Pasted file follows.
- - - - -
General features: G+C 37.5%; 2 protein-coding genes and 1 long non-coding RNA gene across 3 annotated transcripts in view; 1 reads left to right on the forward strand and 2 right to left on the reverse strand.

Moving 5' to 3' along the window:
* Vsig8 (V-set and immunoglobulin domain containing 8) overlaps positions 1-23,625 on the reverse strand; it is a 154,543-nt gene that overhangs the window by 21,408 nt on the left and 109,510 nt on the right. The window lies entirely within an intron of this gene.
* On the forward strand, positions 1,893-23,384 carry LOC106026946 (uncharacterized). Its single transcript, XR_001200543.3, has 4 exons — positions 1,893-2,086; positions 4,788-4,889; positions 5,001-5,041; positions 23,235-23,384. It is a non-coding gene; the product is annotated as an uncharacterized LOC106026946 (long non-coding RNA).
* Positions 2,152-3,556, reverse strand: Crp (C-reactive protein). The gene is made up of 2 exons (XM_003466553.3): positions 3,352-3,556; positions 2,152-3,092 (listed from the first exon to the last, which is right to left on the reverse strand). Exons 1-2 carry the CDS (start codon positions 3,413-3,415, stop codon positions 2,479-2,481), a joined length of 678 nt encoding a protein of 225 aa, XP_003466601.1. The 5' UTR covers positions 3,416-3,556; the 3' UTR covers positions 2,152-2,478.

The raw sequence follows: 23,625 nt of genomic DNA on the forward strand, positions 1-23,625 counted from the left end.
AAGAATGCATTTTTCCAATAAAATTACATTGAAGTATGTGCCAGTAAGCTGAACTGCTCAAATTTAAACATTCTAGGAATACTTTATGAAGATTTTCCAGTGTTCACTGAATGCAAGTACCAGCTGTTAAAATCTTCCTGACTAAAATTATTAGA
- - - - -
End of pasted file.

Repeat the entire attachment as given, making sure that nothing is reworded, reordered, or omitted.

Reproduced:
General features: G+C 37.5%; 2 protein-coding genes and 1 long non-coding RNA gene across 3 annotated transcripts in view; 1 reads left to right on the forward strand and 2 right to left on the reverse strand.

Moving 5' to 3' along the window:
* Vsig8 (V-set and immunoglobulin domain containing 8) overlaps positions 1-23,625 on the reverse strand; it is a 154,543-nt gene that overhangs the window by 21,408 nt on the left and 109,510 nt on the right. The window lies entirely within an intron of this gene.
* On the forward strand, positions 1,893-23,384 carry LOC106026946 (uncharacterized). Its single transcript, XR_001200543.3, has 4 exons — positions 1,893-2,086; positions 4,788-4,889; positions 5,001-5,041; positions 23,235-23,384. It is a non-coding gene; the product is annotated as an uncharacterized LOC106026946 (long non-coding RNA).
* Positions 2,152-3,556, reverse strand: Crp (C-reactive protein). The gene is made up of 2 exons (XM_003466553.3): positions 3,352-3,556; positions 2,152-3,092 (listed from the first exon to the last, which is right to left on the reverse strand). Exons 1-2 carry the CDS (start codon positions 3,413-3,415, stop codon positions 2,479-2,481), a joined length of 678 nt encoding a protein of 225 aa, XP_003466601.1. The 5' UTR covers positions 3,416-3,556; the 3' UTR covers positions 2,152-2,478.

The raw sequence follows: 23,625 nt of genomic DNA on the forward strand, positions 1-23,625 counted from the left end.
AAGAATGCATTTTTCCAATAAAATTACATTGAAGTATGTGCCAGTAAGCTGAACTGCTCAAATTTAAACATTCTAGGAATACTTTATGAAGATTTTCCAGTGTTCACTGAATGCAAGTACCAGCTGTTAAAATCTTCCTGACTAAAATTATTAGA